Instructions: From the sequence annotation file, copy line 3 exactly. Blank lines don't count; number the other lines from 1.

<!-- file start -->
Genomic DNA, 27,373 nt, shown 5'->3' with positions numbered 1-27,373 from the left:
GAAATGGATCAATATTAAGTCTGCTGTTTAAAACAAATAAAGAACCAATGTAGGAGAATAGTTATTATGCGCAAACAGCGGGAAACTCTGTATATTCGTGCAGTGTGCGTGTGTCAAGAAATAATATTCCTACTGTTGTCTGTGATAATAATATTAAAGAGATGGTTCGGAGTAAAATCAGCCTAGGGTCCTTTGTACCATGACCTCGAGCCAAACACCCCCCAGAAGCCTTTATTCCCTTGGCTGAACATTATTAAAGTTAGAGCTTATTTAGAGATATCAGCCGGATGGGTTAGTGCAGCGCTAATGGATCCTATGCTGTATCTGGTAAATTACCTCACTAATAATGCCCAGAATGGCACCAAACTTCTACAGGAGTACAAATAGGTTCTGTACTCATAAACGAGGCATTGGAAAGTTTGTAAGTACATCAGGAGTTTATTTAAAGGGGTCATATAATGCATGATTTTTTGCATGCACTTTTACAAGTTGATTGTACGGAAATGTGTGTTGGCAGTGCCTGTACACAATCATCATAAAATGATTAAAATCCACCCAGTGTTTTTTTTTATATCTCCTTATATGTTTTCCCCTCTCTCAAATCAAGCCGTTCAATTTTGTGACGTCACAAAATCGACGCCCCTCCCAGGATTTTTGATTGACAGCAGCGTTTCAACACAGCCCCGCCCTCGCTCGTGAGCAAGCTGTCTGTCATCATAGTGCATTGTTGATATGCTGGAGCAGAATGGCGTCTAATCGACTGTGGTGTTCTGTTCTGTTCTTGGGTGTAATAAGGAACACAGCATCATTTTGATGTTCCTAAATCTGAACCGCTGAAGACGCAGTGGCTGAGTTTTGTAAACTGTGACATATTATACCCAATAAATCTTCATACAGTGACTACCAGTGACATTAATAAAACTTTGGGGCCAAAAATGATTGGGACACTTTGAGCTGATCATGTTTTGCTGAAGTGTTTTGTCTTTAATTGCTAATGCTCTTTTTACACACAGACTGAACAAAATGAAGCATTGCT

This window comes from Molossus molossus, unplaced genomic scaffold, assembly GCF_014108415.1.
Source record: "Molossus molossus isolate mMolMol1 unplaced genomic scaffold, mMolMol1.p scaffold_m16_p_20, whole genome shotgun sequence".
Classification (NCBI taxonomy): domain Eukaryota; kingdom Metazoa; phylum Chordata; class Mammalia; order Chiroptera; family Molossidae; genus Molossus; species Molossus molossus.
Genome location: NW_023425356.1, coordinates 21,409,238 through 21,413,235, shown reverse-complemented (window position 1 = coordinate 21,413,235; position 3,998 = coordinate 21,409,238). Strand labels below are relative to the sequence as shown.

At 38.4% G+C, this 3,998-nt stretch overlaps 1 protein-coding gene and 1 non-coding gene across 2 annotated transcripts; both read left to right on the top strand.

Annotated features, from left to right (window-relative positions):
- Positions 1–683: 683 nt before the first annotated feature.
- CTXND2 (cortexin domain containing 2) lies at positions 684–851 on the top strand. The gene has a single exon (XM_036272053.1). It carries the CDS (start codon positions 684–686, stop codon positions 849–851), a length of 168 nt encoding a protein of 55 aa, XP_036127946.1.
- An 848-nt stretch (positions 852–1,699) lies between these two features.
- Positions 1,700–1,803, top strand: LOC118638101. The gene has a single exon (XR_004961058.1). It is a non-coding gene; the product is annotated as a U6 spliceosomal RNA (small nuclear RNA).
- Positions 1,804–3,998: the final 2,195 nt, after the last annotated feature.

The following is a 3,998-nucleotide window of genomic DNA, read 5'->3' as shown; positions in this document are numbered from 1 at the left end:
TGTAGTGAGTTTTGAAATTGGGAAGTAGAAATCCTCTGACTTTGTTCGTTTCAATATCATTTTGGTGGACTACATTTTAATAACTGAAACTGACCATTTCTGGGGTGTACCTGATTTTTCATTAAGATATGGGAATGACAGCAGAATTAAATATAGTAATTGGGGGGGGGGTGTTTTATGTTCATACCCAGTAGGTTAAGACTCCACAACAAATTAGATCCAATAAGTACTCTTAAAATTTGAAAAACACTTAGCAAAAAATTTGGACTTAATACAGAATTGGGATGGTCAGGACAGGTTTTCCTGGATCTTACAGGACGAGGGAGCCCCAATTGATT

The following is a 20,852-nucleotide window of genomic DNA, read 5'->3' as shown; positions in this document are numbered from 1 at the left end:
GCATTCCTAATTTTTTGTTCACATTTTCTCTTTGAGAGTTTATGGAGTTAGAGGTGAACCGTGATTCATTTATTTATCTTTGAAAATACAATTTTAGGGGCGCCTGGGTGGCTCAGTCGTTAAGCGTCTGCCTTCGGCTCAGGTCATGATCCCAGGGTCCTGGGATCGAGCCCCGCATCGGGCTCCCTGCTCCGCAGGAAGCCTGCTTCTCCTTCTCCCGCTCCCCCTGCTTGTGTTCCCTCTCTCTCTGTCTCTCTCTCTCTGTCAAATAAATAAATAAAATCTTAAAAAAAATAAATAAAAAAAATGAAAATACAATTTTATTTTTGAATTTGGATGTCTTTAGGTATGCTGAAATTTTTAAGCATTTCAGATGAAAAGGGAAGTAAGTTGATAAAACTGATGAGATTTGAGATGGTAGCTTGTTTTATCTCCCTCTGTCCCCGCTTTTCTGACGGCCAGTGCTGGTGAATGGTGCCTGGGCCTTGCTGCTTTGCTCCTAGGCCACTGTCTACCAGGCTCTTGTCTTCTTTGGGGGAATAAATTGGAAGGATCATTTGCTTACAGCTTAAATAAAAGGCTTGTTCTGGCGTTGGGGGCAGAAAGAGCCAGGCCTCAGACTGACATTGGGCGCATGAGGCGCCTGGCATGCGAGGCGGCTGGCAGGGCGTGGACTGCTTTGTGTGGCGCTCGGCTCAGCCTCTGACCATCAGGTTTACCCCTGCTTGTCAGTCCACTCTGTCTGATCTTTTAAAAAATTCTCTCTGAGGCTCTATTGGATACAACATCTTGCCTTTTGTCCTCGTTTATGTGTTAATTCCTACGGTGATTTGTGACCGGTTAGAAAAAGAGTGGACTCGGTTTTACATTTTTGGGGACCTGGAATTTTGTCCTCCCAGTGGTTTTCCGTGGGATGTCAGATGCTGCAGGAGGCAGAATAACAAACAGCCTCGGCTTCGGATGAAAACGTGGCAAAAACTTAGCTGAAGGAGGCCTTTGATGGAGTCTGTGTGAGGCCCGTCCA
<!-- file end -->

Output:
This window comes from Molossus molossus, unplaced genomic scaffold, assembly GCF_014108415.1.